The Texans and Cowboys are fighting a battle against recent history with a long-tenured coach

Bill O'Brien or Jason Garrett making a Super Bowl? History says doubtful

Photo by Scott Halleran/Getty Images

Raheel Ramzanali

Years with a Team Before an NFL Coach Coached in the Super Bowl

With Championship Sunday this weekend and Andy Reid just one game away from making it to the Super Bowl with the Chiefs AND Sean McVay one game away in his second year, I wanted to go back and look up what the average number of years a coach has been with a team before he makes the Super Bowl during the Brady Era (2002 - Present). The numbers are posted above and if you're a Texans fan, history isn't on your side. On average, if a coach doesn't make a Super Bowl by his third season, he is probably not going to make it since the average is 3.3 years of the 22 coaches that made an appearance for the first time with their respective teams.

Is There a Right Time To Move on from a Coach?

Two coaches made it to the Super Bowl past their fifth years. Andy Reid with the Eagles in year six after making it to the NFC title game four straight times and finally winning it the fourth. Mike Holmgren, playing with house money since he won a Super Bowl in Green Bay, made it to the Super Bowl in his seventh season with the Seahawks and had the longest leash of all the coaches on this list in terms of success in the playoffs with his current team and getting more years.

Here's the list of longest tenured coaches not to make a Super Bowl with their current team (Minimum five years):

  1. Jason Garrett (nine seasons),
  2. Andy Reid (sixth with the Chiefs)
  3. Bill O'Brien (five seasons)
  4. Mike Zimmer (five seasons)

Garrett and O'Brien have only reached the divisional round while Reid and Zimmer have reached their respective title games. Specifically speaking for the Texans, the contract extension last year for O'Brien is even more frustrating because by the end of it, it is more likely O'Brien will be closer to Marvin Lewis and Jason Garrett than Mike Holmgren since there's only a 10% chance a coach makes it to the Super Bowl after his fifth year with the same team.

The Defense For O'Brien
This is where the Franchise QB Argument comes in. O'Brien has never had a dynamic QB like Deshaun and that's the hope every Texan fan has for the next four years. Looking at just the numbers, it took Sean Payton and Drew Brees four years together before they cracked a Super Bowl. It took Russell Wilson and Pete Carroll two years before they made it to a Super Bowl. This is the one caveat with my post, O'Brien has a franchise QB to mold and get to Super Bowl levels.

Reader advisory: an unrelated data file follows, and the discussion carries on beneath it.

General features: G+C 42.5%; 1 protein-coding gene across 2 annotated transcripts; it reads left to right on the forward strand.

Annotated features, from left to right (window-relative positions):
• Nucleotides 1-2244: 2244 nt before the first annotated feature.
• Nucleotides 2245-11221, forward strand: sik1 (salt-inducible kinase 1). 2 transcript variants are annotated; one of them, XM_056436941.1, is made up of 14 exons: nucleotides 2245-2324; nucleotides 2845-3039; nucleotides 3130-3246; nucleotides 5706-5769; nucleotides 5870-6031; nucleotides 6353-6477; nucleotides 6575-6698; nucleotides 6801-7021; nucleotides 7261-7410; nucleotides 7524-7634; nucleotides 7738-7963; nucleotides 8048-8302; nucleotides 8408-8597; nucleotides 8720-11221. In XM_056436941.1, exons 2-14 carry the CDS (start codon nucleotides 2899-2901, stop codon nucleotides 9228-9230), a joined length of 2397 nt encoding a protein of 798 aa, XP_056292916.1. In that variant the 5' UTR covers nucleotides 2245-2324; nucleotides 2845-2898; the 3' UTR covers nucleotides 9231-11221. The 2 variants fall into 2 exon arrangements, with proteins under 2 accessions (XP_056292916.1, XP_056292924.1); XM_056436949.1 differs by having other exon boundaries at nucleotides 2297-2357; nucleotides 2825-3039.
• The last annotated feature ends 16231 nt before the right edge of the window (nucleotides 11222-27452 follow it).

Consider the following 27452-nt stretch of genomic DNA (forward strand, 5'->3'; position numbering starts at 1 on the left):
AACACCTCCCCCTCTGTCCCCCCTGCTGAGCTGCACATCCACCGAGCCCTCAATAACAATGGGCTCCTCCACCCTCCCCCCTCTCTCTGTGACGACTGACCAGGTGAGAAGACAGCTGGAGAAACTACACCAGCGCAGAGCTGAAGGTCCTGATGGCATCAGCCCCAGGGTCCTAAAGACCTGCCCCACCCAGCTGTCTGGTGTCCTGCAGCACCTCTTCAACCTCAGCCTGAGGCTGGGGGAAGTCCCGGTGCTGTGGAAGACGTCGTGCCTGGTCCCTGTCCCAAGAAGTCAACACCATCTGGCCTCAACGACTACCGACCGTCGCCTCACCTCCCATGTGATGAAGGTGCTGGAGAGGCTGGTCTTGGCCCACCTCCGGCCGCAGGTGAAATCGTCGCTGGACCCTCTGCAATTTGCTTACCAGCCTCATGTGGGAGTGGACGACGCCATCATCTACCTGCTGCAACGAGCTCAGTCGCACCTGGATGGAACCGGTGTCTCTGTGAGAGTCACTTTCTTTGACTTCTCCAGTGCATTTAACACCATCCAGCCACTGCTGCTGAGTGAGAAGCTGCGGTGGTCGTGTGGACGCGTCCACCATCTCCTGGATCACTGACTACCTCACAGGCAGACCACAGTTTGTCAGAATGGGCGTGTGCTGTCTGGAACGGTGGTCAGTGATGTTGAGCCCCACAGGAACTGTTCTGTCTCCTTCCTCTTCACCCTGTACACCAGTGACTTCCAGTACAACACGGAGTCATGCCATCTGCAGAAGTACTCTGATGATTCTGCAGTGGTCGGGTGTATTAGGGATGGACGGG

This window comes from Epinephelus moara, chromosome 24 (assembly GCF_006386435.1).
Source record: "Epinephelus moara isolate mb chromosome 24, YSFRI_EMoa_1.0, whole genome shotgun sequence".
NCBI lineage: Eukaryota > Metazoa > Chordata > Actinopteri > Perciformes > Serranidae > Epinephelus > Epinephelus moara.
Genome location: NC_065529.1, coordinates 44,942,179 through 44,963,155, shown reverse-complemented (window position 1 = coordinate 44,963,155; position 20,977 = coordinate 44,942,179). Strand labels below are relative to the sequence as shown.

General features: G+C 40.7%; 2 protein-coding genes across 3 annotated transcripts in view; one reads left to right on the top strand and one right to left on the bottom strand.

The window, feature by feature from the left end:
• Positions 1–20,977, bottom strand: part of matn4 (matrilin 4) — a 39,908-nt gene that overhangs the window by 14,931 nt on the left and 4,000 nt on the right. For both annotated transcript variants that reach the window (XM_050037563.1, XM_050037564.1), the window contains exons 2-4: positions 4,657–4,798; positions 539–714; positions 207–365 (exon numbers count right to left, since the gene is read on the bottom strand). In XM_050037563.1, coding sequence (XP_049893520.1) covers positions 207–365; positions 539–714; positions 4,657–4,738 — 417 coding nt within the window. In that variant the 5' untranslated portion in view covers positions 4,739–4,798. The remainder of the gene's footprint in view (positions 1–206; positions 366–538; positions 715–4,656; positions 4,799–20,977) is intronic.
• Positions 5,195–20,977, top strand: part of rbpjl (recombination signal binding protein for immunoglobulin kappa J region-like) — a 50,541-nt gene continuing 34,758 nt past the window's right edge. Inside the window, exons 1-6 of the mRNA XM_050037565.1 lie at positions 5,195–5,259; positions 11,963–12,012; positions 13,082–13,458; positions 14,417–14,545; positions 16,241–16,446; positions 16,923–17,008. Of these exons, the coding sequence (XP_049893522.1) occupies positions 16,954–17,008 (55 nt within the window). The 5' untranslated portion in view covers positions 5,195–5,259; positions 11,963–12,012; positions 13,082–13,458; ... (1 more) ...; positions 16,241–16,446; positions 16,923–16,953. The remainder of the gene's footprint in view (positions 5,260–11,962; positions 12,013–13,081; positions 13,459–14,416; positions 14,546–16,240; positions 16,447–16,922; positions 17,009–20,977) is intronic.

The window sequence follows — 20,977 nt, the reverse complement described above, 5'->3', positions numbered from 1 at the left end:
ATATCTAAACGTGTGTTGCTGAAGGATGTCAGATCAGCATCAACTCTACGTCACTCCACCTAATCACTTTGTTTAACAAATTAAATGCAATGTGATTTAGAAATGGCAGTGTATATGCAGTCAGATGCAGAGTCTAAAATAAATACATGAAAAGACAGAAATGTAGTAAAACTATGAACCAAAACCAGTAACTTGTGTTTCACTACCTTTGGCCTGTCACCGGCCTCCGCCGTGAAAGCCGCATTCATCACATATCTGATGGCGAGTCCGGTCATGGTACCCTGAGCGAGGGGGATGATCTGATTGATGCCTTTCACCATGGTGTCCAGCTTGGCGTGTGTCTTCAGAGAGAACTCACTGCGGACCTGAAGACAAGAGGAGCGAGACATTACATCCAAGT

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Walter will host The Night of Champions. Photo by Lachlan Cunningham/Getty Images.

In 2014, Austin Walter rushed for 2,704 yards and 34 touchdowns as a senior at Crosby High School. Despite falling short of a state title, Walter was named District 19-4A MVP and finished his prep career with a little over 6,000 rushing yards on 613 carries (6,062 yds). Seven years later, Walter will be returning to his high school alma mater to give back to the community that laid the foundation for an NFL career as a member of the San Francisco 49ers.

"It's a blessing to be able to come from a small town and be one of the guys who made it out," Walter said. "Not a lot of people made it to the NFL or the NBA from Crosby High School. To be one of the first, it's an amazing feeling. It's a blessing and an honor."

On Thursday, April 15, Walter will host The Night of Champions to benefit the Crosby High School Booster Club from 6-9 p.m. The event will be a weight lifting competition at Crosby High School for student-athletes around the area to showcase their talents and abilities.

In addition to hosting a weight lifting showcase, Walter will also share his life teachings with student-athletes in attendance. Perseverance and not taking no for an answer will be one of the most vital messages the Crosby native will share with aspiring pro-athletes. It's the two virtues Walter has leaned on from little league football to the NFL. And as an undrafted prospect in 2019, it was that same morale that helped him outshine six other running backs during the 49ers rookie training camp that same year.

"Before I started playing football in high school, a lot of people thought I was too small," Walter said. "They thought because we played little league and not in middle school we would not make it in high school. My twin brother [Ashton Walter] and I did not listen to that. We just kept pushing forward."

"When I left Rice, people thought I was going to play in the Canadian league or AFF, and I did not take no for an answer. I believed in myself. And I believed in God. And if I can make it out of a small town like Crosby, anybody can make it...It's the mentality I've had my entire life of not quitting. I feel like that is what got me to the point I am at right now."

Whether their life goal is to play in the NFL or not, Walter's primary objective for The Night of Champions is to be an inspiration and show kids they can find success despite their environment. It is one of the things the former XFL running back (Dallas Renegades) wished he would have seen growing up in Crosby.

After graduating from Crosby High School, Walter went on to have a record-breaking collegiate career at Rice University. He became one of two players in school history to rush for over 1,500 yards (1,744 yds.) and 1,000 kick return yards (1,548 yds.) in four seasons with the Owls. In February, Walter signed a one-year contract extension to re-join the 49ers ahead of the 2021 NFL season.

Click here to learn more about The Night of Champions at Crosby High School or support Walter and the Crosby High School Booster Club.

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